Try these serving options:

Goat cheese and honey

Crispy sage leaves and chopped bacon

Toasted walnuts and sauted mushrooms

 

Lindsey Lawson SeattleLindsey Lawson MS EAMP is an Acupuncturist, Chinese Herbalist and Clinic Director at Glow Natural Health in Madison Valley and West Seattle and Seattle Fertility Acupuncture. She is passionate about healthy, happy living and a regular blogger. For an appointment call Glow at 206 568 7545.

 

Read Full Post »

Spring is in full swing but you can still find fresh, tender nettles for harvest. Nutrient dense and delicious these local “weeds” are a culinary delight. Touted as a tonic herb, nettles are rich in minerals and cleanse the kidneys. They are astringent and provide relief from water retention, promote lactation, treat diarrhea and help control blood sugar.

The best leaves are the tender new growth of the top 3-4 leaves. Makes sure your wear gloves as the sting of nettles is no joke! The best plants are 1-2 feet high.

Two of my favorite ways to use fresh nettles are in tea and in pesto. Enjoy these seasonal delights!

Fresh Nettles Tea

  • 4 cups nettle leaves
  • 4 cups water

Boil water and then add leaves. Simmer for 5 min. Strain. Tea may be sweetened with honey if desired. It will have a grassy, green taste.

Makes 4 cups, enjoy 1-2 cups daily

 

Nettle Pesto or Pesto D’Urtica

 I love making pesto. It’s fun to make it with greens other than basil too! Right now in my garden I have some Italian parsley that has over wintered. It makes delicious alternative or addition to a traditional pesto.  It could easily be added to this recipe in place of some of the nettles for a fresh, healthy taste.  I also use walnuts instead of pine nuts but feel free to substitute pine nuts if you wish or even pecans for a sweeter flavor.

  •  3 cups nettle leaves (You can use the same ones that you reserved from the nettle tea otherwise simmer for only 1 minute and place in an ice water bath. Squeeze out all the water)
  • 1 cup basil ( Optional: this will impart some of the traditional pesto flavor)
  • 1 cup walnuts, pan toasted
  • 1 cup parmesan cheese (optional)
  • 3 cloves garlic, peeled
  • ¾ cup olive oil
  • 1 tsp sea salt
  • 1 T lemon juice

Place all ingredients in a food processor and pulse until creamy.

Serve over polenta, pasta, or on grilled veggies

Serves 4

Lindsey Lawson SeattleLindsey Lawson MS EAMP is an Acupuncturist, Chinese Herbalist and Clinic Director at Glow Natural Health in Madison Valley and West Seattle and Seattle Fertility Acupuncture. She is passionate about healthy, happy living and a regular blogger. For an appointment call Glow at 206 568 7545.

 

Read Full Post »

Shakes are a great way to get a good dose of protein and nutrients in the morning. In the IMG_7317winter they can sometimes feel too cold and damage the digestive fire. We solve this problem but adding a healthy amount of warming spices to aid in digestion. Great for your health and delicious too.

1 cup brewed Rooibos tea

1 teaspoon ground cinnamon

½ teaspoon nutmeg

1 in piece of fresh ginger peeled and grated

½ cup almond milk

1 tablespoon raw organic honey

2 tablespoons sunflower butter

1 scoop Medclear powder by Thorne or protein powder of your choice

Blend and enjoy.

Lindsey Lawson MS EAMP is an Acupuncturist, Chinese Herbalist and Clinic Director at Glow Natural Health and Seattle Fertility Acupuncture. She is passionate about healthy, happy living. For an appointment call Glow at 206 568 7545

Read Full Post »

 

It’s that time of year again when our thoughts turn to with new resolve towards our IMG_7315health. Many will opt for diet and lifestyle changes, some of which are too harsh for this time of the year. Juice cleanses, smoothies, and fasting can injury the digestive functions if done incorrectly. We solve this problem with the following 10 steps.

 

1.) Work to consciously warm your body by taking warm baths, or try our infrared sauna to ramp up your detox game.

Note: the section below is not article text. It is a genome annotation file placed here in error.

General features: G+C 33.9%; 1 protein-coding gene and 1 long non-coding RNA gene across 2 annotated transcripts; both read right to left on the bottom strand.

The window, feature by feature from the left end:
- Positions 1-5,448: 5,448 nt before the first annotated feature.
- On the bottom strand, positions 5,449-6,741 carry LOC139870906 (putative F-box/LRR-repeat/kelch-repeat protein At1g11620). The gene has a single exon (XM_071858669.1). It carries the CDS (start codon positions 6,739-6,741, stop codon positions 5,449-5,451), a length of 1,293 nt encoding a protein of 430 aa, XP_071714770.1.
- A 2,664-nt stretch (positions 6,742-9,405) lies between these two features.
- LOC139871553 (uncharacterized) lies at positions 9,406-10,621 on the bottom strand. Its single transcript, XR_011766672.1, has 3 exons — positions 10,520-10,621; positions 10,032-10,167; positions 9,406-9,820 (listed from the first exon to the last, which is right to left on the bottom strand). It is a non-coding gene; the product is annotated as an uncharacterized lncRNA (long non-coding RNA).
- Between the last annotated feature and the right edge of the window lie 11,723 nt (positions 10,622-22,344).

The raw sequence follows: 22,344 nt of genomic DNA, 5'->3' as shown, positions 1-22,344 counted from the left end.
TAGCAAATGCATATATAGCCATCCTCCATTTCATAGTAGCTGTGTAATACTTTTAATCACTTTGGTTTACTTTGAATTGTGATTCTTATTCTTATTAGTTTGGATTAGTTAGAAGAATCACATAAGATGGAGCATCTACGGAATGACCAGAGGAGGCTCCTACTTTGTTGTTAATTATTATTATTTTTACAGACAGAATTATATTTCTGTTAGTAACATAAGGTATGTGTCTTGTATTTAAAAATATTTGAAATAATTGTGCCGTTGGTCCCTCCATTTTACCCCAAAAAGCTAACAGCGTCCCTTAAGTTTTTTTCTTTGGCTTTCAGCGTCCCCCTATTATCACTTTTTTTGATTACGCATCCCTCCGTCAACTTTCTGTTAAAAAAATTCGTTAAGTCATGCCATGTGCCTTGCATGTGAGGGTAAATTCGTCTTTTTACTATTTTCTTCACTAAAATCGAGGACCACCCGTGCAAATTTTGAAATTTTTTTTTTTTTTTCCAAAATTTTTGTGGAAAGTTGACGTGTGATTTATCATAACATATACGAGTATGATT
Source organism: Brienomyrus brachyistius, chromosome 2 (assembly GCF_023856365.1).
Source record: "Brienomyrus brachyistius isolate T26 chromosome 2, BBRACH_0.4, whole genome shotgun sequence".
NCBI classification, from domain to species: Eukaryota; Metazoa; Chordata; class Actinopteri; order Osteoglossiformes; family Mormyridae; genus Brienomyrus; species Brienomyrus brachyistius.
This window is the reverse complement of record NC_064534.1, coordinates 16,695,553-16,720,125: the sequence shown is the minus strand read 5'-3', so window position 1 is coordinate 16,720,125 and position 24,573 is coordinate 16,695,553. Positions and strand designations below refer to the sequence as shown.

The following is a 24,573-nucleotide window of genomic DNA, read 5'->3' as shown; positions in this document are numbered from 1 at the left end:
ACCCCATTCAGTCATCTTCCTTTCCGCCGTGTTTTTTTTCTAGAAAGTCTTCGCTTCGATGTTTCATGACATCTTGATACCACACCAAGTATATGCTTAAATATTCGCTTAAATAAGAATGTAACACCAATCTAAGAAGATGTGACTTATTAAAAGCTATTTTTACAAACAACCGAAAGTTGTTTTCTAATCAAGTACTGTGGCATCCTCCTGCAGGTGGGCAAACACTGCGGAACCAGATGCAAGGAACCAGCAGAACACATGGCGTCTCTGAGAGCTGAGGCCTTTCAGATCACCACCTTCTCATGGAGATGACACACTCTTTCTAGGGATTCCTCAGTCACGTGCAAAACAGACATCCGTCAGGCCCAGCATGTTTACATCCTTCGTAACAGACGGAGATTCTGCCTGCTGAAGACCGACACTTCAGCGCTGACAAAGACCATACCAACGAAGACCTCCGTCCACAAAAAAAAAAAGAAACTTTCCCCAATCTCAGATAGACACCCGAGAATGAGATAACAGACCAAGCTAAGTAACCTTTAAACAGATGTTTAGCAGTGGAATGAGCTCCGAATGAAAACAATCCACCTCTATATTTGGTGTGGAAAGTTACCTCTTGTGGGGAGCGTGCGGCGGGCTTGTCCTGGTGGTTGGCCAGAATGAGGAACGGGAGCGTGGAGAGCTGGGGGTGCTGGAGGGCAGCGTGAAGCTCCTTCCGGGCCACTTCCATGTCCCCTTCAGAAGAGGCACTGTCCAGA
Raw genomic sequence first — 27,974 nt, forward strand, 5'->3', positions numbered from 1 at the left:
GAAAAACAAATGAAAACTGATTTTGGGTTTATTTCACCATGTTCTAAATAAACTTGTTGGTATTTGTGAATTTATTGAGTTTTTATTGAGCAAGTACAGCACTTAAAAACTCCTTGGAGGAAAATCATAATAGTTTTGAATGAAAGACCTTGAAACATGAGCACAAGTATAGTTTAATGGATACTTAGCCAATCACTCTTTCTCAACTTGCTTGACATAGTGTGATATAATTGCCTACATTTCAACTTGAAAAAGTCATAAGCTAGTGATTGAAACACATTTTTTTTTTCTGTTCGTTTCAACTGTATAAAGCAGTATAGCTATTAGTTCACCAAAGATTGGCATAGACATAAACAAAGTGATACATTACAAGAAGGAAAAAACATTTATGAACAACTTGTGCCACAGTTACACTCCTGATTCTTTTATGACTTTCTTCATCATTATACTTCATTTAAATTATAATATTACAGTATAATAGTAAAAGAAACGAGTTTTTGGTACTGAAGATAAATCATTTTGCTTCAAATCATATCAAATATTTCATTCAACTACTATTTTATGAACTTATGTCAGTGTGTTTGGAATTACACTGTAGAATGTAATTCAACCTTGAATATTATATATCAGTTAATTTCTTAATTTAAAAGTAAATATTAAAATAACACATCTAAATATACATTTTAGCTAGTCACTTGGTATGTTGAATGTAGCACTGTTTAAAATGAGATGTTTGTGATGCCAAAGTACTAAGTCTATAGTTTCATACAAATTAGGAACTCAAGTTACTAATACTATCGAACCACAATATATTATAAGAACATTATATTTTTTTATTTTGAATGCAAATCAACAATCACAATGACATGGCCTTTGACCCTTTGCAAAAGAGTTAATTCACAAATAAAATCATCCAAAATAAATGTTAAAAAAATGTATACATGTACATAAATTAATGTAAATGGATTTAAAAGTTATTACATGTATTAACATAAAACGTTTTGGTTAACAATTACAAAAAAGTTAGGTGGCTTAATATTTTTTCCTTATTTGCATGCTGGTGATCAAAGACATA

2.) Bundle up! Wear warm clothes that cover your neck both inside and out. East Asian tradition holds that colds and flu are more likely is the back of the neck is vulnerable to wind and cold. -Make sure to keep your feet warm as well.

3.) Cook with warming spices like ginger, turmeric, and cinnamon. Great for circulation and to revitalize the body they are also antiviral.

4.) Try our Elemental Detox! Recipes, daily mantras, and more. 3 weeks of yummy food and transformative supplements

5.) Revive your body with tea. There are a myriad of teas that support cleansing. Experiment with trying a new blend. Nettles, dandelion, and cinnamon are great choices.

6.) Book yourself a Manual Lymphatic Drainage Massage. Gently moves toxins out and benefits the immune system. It’s also so relaxing and gentle.

7.) Calm your mind with mediation. Just 10 min a day can detox all the media and screen time in our lives. Add incense to your practice with one of our mediation blends. Choose from Awareness, Power, Balance,

8.) Spend time outside. When it’s cold out it can be easy to stay inside but the benefits of fresh air and light exercise cannot be overemphasized for a fresh perspective.

9.) Set an intention. Remember your thoughts shape your life. The winter is a great time to go deep, find what really nourishes you and set your mind on it.

10.) Focus on hearty and nourishing soups. Great for improving digestion, soups are a mainstay of winter cleanses. Try our Replenishing Soup Herbs for a potent and warming tonic.

Lindsey Lawson MS EAMP is an Acupuncturist, Chinese Herbalist and Clinic Director at Glow Natural Health and Seattle Fertility Acupuncture. She is passionate about healthy, happy living. For an appointment call Glow at 206 568 7545

Read Full Post »


Time to stoke the fires within as we approach the coldest, darkest point of the year. The Winter Solstice isFire Cider Seattle WA the perfect time for an invigorating, warming, tonic beverage. Fire cider is a traditional beverage that we think is perfect for invigorating health in the Pacific Northwest. Ours is made with a base of apple cider vinegar with warming herbs and spices added. We like garlic, ginger, onions, and hot peppers but you can adjust the ratio to your own taste or to use what you have fresh. Conveniently, I had one jalapeno pepper plant that I moved inside at the end of the summer that had fresh hot peppers ready for use. Combine all the ingredients and let them sit for at least a month. The flavor is intense but leaves you feeling that your internal fire is stoked. Add a shot to honey and fresh lemon for an immune system boost. Add to soups for added flavor and health benefits. Enjoy!

 

2 cups apple cider vinegar

1 jalepeno sliced thinly

½ cup garlic (cut into halves)

½ cup ginger

½ cup onion

1 tablespoon turmeric

½ orange

1 lemon

1 tablespoon black peppercorns

1 tablespoon cayenne pepper

 

Makes 32 oz

Read Full Post »

Older Posts »

%d bloggers like this: